"Paul S. Puth" wrote: > I am looking for a tool that will email to the user if his/her account > (more specifically email box) is approaching quota limit. I've searched > everywhere for such a tool but to no avail. > > On Linux, there is a tool called "warnquota" that fits my need but I am > running FreeBSD 4.5 -RELEASE so I can't utilize that tool. Also, from > searching on google, I've found a tool called "psntools" that has the > warnquota feature but it doesn't work on a filesystem that has a mailspool. > > Can someone help me?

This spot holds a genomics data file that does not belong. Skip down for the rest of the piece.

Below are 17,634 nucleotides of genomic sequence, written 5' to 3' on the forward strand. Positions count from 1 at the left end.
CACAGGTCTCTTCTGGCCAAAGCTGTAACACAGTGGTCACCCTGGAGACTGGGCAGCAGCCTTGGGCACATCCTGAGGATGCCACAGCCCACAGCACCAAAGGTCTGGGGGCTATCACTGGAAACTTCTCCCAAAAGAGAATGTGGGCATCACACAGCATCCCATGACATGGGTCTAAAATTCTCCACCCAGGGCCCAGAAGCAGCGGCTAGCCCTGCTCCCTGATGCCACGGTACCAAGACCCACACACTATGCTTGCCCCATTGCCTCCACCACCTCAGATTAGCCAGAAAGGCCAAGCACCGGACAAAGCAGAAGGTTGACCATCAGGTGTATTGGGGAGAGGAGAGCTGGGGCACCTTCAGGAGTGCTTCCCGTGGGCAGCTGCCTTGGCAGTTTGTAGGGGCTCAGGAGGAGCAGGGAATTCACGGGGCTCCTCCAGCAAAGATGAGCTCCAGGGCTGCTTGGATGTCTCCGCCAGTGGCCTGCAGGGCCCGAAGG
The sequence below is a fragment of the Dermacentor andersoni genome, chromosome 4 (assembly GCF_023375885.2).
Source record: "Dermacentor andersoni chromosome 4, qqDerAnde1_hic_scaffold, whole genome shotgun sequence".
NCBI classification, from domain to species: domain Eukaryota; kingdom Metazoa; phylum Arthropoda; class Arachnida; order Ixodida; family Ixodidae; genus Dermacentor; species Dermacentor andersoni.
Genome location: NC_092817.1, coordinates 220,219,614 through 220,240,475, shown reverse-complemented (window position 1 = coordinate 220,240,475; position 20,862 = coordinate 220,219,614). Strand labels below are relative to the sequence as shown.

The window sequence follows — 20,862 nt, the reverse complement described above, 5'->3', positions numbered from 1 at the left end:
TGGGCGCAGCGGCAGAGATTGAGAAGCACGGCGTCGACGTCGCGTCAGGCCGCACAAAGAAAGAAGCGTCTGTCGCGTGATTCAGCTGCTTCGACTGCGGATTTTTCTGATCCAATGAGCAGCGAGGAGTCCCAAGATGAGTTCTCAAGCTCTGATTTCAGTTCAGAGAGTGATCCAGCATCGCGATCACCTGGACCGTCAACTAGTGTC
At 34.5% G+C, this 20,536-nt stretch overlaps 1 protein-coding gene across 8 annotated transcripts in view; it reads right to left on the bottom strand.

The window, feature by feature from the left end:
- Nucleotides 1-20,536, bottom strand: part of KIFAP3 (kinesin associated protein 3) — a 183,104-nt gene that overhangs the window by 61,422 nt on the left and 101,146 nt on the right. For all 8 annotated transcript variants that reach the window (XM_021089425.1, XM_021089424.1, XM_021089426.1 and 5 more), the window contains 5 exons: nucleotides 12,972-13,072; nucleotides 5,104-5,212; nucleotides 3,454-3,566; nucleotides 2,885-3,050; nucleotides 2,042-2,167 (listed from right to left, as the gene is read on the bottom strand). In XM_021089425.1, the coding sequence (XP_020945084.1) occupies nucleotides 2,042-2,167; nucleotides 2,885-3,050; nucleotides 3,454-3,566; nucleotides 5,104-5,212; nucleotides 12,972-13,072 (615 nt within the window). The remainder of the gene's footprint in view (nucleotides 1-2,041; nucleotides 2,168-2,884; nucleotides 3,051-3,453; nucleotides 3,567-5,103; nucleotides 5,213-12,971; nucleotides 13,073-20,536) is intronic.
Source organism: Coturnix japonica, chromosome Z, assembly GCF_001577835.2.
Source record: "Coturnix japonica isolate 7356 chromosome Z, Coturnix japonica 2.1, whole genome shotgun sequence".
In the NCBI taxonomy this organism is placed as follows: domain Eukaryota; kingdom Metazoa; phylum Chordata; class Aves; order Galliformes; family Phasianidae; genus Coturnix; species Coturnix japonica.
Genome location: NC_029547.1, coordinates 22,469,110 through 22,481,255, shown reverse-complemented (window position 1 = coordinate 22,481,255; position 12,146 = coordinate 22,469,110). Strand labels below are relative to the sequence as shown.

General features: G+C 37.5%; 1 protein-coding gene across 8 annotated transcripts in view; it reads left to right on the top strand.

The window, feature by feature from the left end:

The "warnquota" program is a program that's based on you using Cyrus IMAP for you message store. We are not talking about disk quotas here. In fact, we can't, since disk quotas appear as write errors for the MDA (the "local" mailer), not accept errors for the MTA (the SMTP server). FWIW: It's kind of a dumb idea to send email warning about a condition which is caused by having too much email. We did this on the InterJet, and it was actually a pretty dumb thing to do; you end up with a recursive problem that's unsolvable -- you basically have to let certain cenders be "priviledged" for the delivery of the messages, which means hacking both the MDA ("deliver") and "warnquota". Another issue is that quota enforcement only occurs *after* you exceed the quota, not *when* you exceed the quota. This is because email messages must be treated as atomic units; so if you are within 3k of a 100k quota, and you get an 80k message, you can't not accept it. Further, quota enforcement involves a quota *on the mailbox*; an interesting side effect of this is that the following happens: 1) You receive a message to the local queue which, if it were delivered, would push the user over quota (or the user is already over quota) 2) You attempt to deliver it, and delivery fails because of the quota 3) You leave the message in the queue, to retry later, in hopes that the user has reduced the size of their mailbox So not matter how you look at it, if you deliver it don't deliver it, it's taking up your disk space, whether you have quotas on users or have no quotas on users. The way "HotMail" handles this condition is to drop email that it has accepted to delivery, if it can't be delivered to the user because of them being over quota. But since it has already accepted the email for delivery (by sending "250 OK" to the remote SMTP client or MTA, it has pledged to deliver the message, or give failure notification, so the message contents are not lost), the email is basically lost with no recourse. The inability to guarantee delivery is the basis for the liability disclaimer, and the terms of service not allowing business use of the service (i.e. to prevent legal liability problems). You really don't want to bet your business on this level of (dis)service. Basically, the only way to really handle this is to refuse delivery at the SMTP level. The problem with doing this is that you would have to do it on a per maildrop (locally hosted email address) basis. This, in turn, requires that your MTA have promiscuous knowledge of the quota information in a per maildrop basis. I.e. you must tightly, rather than loosely, couple the MTA and the maildrop storage management, not simply hand off the delivery to a "mailer" after it's been accepted. This means that you introduce a delivery latency into the "250 OK" response. In addition, message bodies are sent via the SMTP protocol *after* the addresses are accepted/rejected. This basically means that if the peer machine does not use the "SIZE extension" to indicate on the "MAIL FROM:" SMTP command the size of the message that will be sent -- OR it lies about it/gets it wrong (the SMTP SIZE extenson normally does *NOT* give an absolutely accurate representation because of transfer encoding and wire encoding differences, which tend to change the size), then you are still screwed, by having said that you will accept a message that you can't deliver. The only upside in this is that you can ignore the size, and only reject addresses that are actually *over* quota -- rather than addresses that would be pushed over quota by the current message. That leaves you with the requirement that you allow the mailbox to go over quota by one message, but that you claim 101% is the same as 150%. Otherwise, you are stuck with the message in the local queue, but locally undeliverable for an indefinite period of time. The obvious problem with this is that, no matter what your per account quota is, you can't prevent the delivery of any message which is less than the maximum size that the server is willing to accept from a peer via SMTP. So setting a maximum transfer size of 10M, with accounts with 1M quotas, means that each account can in fact end up with 10M - 1 byte over quota. Now... if you are going to go to all this trouble... then the "over quota" email should actually be metadata about the account; and then when someone goes to download, there are two bits: "over quota" and "over quota message sent". The message gets "sent" by generating it on the message download: in other words, it's not real. This keeps it from taking up quota space, itself. Personally, I think that the idea of quotas is pretty lame, relative to deliverability, unless you rewrite your SMTP server to tightly couple to the per maildrop message store (e.g. so you can say "421 Over quota" when they give you a "RCPT TO:<[EMAIL PROTECTED]>"). Since one of the fundamental design issues in SMTP servers is reduced latency, don't expect to be able to do this easily with sendmail, qmail, postfix, or most other mail servers that you don't buy from a commercial mail server vendor without quota enforcement already on their feature list. And if you do buy a mail server to get the feature, be sure that it handles the quota enforcement at the "RCPT TO:", rather than after the "DATA", or you aren't actually saving any disk space by having the ability to set quotas. -- Terry To Unsubscribe: send mail to [EMAIL PROTECTED] with "unsubscribe freebsd-current" in the body of the message